Capote in Kansas: A Ghost Story
Truman Capote and Harper Lee were children when they met. Twenty-five years later, Capote had taken New York's literary world by storm, while Lee struggled to put pen to paper and sweat out the story of her childhood in the same city. They would reunite in the desolate plains of Kansas to create In Cold Blood. And they would start talk of an even greater mystery: What happened between them—and who really wrote To Kill a Mockingbird? How did two innocents from a backwoods Southern town achieve such fame, and why did they stop speaking to one another? Kim Powers has conjured a death-bed confession from Capote, in which he picks up the phone to Harper Lee one last time to tell her is being haunted—a tale she doesn't believe, until she is forced to. What do the ghosts of the Clutters want, as they appear one by one to confess their secrets and their anger to the most unlikely mediums of Capote and Lee? Capote in Kansas is an unforgettable "what might have been"—a fantasia of ghosts seeking resolve and revenge, and memories and regret for a past that was, that will never be again.
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Interviews/Guest blogs About Capote In Kansas
Jamesreadsbooks.com—a wide-ranging interview on many things literary
August 21, 2014
"I do believe in ghosts, by the way, but mine aren't the type that go bump in the night. They're the ghosts that come to us in our dreams, or the ghosts of guilt that haunt us (me, at least) during our waking hours."
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ABC News Now's "Influential"
"I sort of wanted to present the story that I thought a lot of people didn't know, actually... the bizarreness of them growing up in this little, you know, podunk Alabama town in the Depression in the 20s and 30s. And that he went on to great acclaim as a writer; she became his assistant then."
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Bookgirl's Nightstand—Meet the Author
September 20, 2008
"I loved the idea that this woman we assumed was so sentimental and lyrical could get into the blood and gore of a true crime story. Mind you—doesn't that sound Southern?"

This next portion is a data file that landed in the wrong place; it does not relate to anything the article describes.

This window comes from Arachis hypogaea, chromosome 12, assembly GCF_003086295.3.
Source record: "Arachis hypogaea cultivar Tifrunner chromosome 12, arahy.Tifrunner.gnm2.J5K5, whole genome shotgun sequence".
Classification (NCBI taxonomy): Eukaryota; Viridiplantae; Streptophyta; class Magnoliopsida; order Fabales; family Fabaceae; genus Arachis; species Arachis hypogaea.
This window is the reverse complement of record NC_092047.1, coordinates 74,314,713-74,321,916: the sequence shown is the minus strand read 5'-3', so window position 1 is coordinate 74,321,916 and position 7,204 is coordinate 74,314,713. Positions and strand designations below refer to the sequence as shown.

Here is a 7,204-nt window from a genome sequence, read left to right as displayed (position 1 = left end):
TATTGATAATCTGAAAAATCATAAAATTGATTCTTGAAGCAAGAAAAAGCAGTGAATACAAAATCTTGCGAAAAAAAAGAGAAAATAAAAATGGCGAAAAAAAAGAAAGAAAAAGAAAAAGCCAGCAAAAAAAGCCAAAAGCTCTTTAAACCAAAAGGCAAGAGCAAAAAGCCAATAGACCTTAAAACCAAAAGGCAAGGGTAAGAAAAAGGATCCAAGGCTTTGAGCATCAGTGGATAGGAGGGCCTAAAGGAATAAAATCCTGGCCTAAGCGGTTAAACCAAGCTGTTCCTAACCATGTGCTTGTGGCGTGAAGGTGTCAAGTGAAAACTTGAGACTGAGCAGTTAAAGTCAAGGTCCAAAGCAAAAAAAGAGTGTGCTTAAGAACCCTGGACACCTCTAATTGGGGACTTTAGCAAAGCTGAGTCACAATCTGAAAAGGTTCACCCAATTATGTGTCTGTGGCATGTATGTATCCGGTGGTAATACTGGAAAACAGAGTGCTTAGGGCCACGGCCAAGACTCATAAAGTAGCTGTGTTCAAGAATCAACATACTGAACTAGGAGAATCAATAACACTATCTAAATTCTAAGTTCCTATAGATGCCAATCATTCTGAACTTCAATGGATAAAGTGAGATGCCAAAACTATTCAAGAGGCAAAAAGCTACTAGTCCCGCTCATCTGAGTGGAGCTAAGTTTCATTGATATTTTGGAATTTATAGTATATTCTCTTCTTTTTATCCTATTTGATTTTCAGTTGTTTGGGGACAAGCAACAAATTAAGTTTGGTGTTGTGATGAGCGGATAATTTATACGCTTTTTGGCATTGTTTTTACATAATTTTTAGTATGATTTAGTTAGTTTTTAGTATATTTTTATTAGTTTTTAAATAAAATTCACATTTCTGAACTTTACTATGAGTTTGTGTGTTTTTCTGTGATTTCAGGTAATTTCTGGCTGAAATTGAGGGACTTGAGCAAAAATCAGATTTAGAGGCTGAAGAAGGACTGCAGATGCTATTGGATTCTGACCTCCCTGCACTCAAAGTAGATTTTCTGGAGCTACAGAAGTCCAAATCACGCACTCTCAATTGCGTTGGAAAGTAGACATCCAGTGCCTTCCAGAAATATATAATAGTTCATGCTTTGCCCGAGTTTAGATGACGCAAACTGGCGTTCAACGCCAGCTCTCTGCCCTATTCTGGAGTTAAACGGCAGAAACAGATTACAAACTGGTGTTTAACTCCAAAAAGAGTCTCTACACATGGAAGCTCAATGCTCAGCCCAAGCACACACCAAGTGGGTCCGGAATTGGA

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Estella's Revenge—discovering reading as a child and my early trips to the library
October 8, 2008
"In the fourth grade, I checked out what I considered my first grown-up book, a biography called Storming Heaven about the Roaring Twenties evangelist Aimee Semple McPherson. I took it on vacation with me and accidentally left it in the back seat of our hot car. Its plastic cover melted, and another battle over a library fine began with Mrs. Jerry Lewis, the not-so-funny librarian. I felt like I gave most of my allowance—fifty cents a week—to that woman. But the books were worth it."
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Diary of an Eccentric—about my writing process
October 22, 2008
"The sight and sounds of me writing: it used to look like an outtake from The Exorcist, or something from The Three Faces of Eve. Scary."
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October 10, 2008
"I tried a sort of roman a clef approach at one point, changing their names, but it fell flat. I think for something artistic to work, it needs to be a little risky, a little dangerous, and this was definitely something risky."
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Books and Cooks
October 27, 2008
"If you could have Truman Capote and Harper Lee over for dinner, what would you serve them?"
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Sulphur Springs News Telegram—McKinney native Kim Powers talks about imagination, broken friendships and the writing process
February 27, 2008
"I'm pleased with my portrait of Lee; I think it's a full—blooded, passionate character. I wanted to bring alive someone who had written one great book, and then gone silent."
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The Advocate—A Fictional Take on Famous Frenemies
October 8, 2007
"Both Swimming and Kansas are suspenseful, with quick-moving plots. 'This might come from my years writing for TV,' Powers says. 'Or it could be that my literary influence is Nancy Drew.'"
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"I thought I knew the story of Truman Capote and Harper Lee. I was wrong. Kim Powers brilliantly brings their strange relationship alive in a way a standard-issue biography never could. Weaving together fact, speculation and fantasy, he creates a sort of emotional biography that will haunt you long after the last page...just as the ghosts of the slain Clutters must have haunted them."
—Oscar Hijuelos, Pulitzer Prize winner for The Mambo Kings Sing Songs of Love and Mr. Ives' Christmas
"Powers astutely summons the intense sorrow behind a life-long friendship gone awry."
"Fans of In Cold Blood and To Kill a Mockingbird will welcome this off-beat novel."
"[An] exceptional first novel...[Powers] succeeds brilliantly in blending fact and fiction to produce a sensitive portrait of two lost souls. Heartily recommended."
—Library Journal (starred review)
"[A] blend of fact and fiction about perhaps the greatest back story in American literature."
"Well-written and at times intriguing...Raises thought-provoking philosophical issues about how writers should use the lives of real people."
—St. Louis Post-Dispatch
"Through fiction, [Powers] intriguingly focuses on the end of Capote's self-absorbed life, exploring the demons that haunted his final days...An engaging narrative that sensitively explores the intricacies of transgression and forgiveness within friendship."